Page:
Church incognito; from darkness into light, my experience at St. Athanasios Greek Orthodox Church

On April 11th and part of April 12th I attended St. Athanasios Greek Orthodox Church to usher in Pasha, or Easter. I first noticed that for a 11pm service the parking lot was packed! I almost had to park on the grass on the property, but thankfully I didn’t have to. As I approached the entrance I heard some chanting, which sounded live (until they cut it off midway). There weren’t any seats in the sanctuary, so I and a lot of other people were directed to the overflow seating arrangement in their dining hall, in which we caught the service in the form of HDCS (high definition church service) played via projector and projection screen.

It was a bit on the noisy side at first, not in a bad way but one of hopeful anticipation. A bit of cantoring based upon the scripture reading from the gospel of Mark, first in Greek followed up by English, all the while signing the cross was done in homage. And after the gospel reading it got dark, really dark, they actually made it even darker in the building by unscrewing light bulbs for a brief time.

The priest had a lit candle and altar boys and girls came forward and had their candles lit, and from there they lit all the other candles in the church. It was beautiful! I have never been part of a candlelight service that moved from darkness into light. I was left in awe at this practice because I find it to be the nature of things; the darkness before dawn, the bad that seems to prevail in the world and yet God…and good, is pushing forward all the more.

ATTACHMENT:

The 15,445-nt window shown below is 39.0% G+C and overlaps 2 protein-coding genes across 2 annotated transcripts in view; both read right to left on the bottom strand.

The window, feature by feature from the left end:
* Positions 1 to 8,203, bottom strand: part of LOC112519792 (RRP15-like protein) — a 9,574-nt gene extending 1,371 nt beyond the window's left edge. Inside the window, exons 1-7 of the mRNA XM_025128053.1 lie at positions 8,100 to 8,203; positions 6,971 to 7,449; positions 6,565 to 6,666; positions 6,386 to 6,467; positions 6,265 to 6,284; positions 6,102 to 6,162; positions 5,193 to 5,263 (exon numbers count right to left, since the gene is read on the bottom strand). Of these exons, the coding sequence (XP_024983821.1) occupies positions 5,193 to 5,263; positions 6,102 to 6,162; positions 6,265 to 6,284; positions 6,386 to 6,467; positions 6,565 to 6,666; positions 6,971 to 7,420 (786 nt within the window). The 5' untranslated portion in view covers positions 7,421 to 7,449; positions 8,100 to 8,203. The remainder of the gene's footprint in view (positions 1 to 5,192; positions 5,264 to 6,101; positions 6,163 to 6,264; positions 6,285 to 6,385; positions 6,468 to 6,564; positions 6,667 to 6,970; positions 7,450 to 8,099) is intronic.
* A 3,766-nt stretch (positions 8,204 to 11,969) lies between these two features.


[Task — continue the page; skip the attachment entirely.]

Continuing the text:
People were leaving at a quick rate and so I moved from the overflow seating arrangement to the sanctuary.

When I got there I took time to take in the icons; I appreciate iconography (I have a few) and to see the host of saints, the holy family, Jesus, etc. was beautiful and I took it in with all my senses. The pine resin incense took me back to my first time attending a Greek Orthodox service, also on Pasha, many years ago with my father. These things are not common in the Protestant tradition, but I appreciate them nonetheless because it resonates with me the mystery of faith and certainly the unknown-ness of God that I will never fully grasp while I am living but striving to learn more but never know all (not that it is humanly possible in the first place).
I left shortly after 1am and there were still a lot of people gathered to worship and celebrate Pasha together. It was good to be a part of this service, I enjoyed it greatly for it nourished my mind as well as my soul.